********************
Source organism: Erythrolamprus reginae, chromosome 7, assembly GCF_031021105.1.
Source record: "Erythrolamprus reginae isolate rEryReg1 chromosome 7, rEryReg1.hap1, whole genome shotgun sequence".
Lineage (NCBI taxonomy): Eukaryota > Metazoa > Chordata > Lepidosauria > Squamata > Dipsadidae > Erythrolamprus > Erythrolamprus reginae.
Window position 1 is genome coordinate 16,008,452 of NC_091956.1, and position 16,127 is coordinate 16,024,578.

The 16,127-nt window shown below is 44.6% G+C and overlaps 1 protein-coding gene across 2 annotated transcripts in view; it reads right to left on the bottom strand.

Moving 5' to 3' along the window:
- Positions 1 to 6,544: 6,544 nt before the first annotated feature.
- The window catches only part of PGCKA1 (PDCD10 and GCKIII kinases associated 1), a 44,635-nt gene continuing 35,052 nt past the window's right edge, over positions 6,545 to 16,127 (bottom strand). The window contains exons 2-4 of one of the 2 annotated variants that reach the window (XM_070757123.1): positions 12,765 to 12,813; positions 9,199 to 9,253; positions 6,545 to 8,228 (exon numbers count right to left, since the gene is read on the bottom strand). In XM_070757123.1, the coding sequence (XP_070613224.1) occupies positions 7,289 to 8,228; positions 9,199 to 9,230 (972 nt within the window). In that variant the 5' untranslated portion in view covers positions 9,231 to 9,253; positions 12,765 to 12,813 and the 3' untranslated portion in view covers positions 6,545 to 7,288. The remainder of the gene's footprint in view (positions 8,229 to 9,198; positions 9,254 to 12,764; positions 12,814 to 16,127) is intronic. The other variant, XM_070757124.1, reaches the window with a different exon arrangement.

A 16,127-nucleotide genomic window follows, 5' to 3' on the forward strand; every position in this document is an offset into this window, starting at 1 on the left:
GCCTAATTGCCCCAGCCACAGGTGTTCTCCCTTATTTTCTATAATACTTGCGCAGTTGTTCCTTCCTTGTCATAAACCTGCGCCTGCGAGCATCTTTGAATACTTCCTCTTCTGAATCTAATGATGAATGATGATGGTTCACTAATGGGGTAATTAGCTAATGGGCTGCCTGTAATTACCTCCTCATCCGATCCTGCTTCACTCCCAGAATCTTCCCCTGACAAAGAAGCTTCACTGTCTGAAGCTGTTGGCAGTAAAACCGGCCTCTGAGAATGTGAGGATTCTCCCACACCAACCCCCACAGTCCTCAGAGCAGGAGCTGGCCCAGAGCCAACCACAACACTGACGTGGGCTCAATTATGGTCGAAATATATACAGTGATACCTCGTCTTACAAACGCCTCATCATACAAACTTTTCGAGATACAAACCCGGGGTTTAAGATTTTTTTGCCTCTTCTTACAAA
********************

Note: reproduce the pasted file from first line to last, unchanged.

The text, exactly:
Source organism: Erythrolamprus reginae, chromosome 7, assembly GCF_031021105.1.
Source record: "Erythrolamprus reginae isolate rEryReg1 chromosome 7, rEryReg1.hap1, whole genome shotgun sequence".
Lineage (NCBI taxonomy): Eukaryota > Metazoa > Chordata > Lepidosauria > Squamata > Dipsadidae > Erythrolamprus > Erythrolamprus reginae.
Window position 1 is genome coordinate 16,008,452 of NC_091956.1, and position 16,127 is coordinate 16,024,578.

The 16,127-nt window shown below is 44.6% G+C and overlaps 1 protein-coding gene across 2 annotated transcripts in view; it reads right to left on the bottom strand.

Moving 5' to 3' along the window:
- Positions 1 to 6,544: 6,544 nt before the first annotated feature.
- The window catches only part of PGCKA1 (PDCD10 and GCKIII kinases associated 1), a 44,635-nt gene continuing 35,052 nt past the window's right edge, over positions 6,545 to 16,127 (bottom strand). The window contains exons 2-4 of one of the 2 annotated variants that reach the window (XM_070757123.1): positions 12,765 to 12,813; positions 9,199 to 9,253; positions 6,545 to 8,228 (exon numbers count right to left, since the gene is read on the bottom strand). In XM_070757123.1, the coding sequence (XP_070613224.1) occupies positions 7,289 to 8,228; positions 9,199 to 9,230 (972 nt within the window). In that variant the 5' untranslated portion in view covers positions 9,231 to 9,253; positions 12,765 to 12,813 and the 3' untranslated portion in view covers positions 6,545 to 7,288. The remainder of the gene's footprint in view (positions 8,229 to 9,198; positions 9,254 to 12,764; positions 12,814 to 16,127) is intronic. The other variant, XM_070757124.1, reaches the window with a different exon arrangement.

A 16,127-nucleotide genomic window follows, 5' to 3' on the forward strand; every position in this document is an offset into this window, starting at 1 on the left:
GCCTAATTGCCCCAGCCACAGGTGTTCTCCCTTATTTTCTATAATACTTGCGCAGTTGTTCCTTCCTTGTCATAAACCTGCGCCTGCGAGCATCTTTGAATACTTCCTCTTCTGAATCTAATGATGAATGATGATGGTTCACTAATGGGGTAATTAGCTAATGGGCTGCCTGTAATTACCTCCTCATCCGATCCTGCTTCACTCCCAGAATCTTCCCCTGACAAAGAAGCTTCACTGTCTGAAGCTGTTGGCAGTAAAACCGGCCTCTGAGAATGTGAGGATTCTCCCACACCAACCCCCACAGTCCTCAGAGCAGGAGCTGGCCCAGAGCCAACCACAACACTGACGTGGGCTCAATTATGGTCGAAATATATACAGTGATACCTCGTCTTACAAACGCCTCATCATACAAACTTTTCGAGATACAAACCCGGGGTTTAAGATTTTTTTGCCTCTTCTTACAAA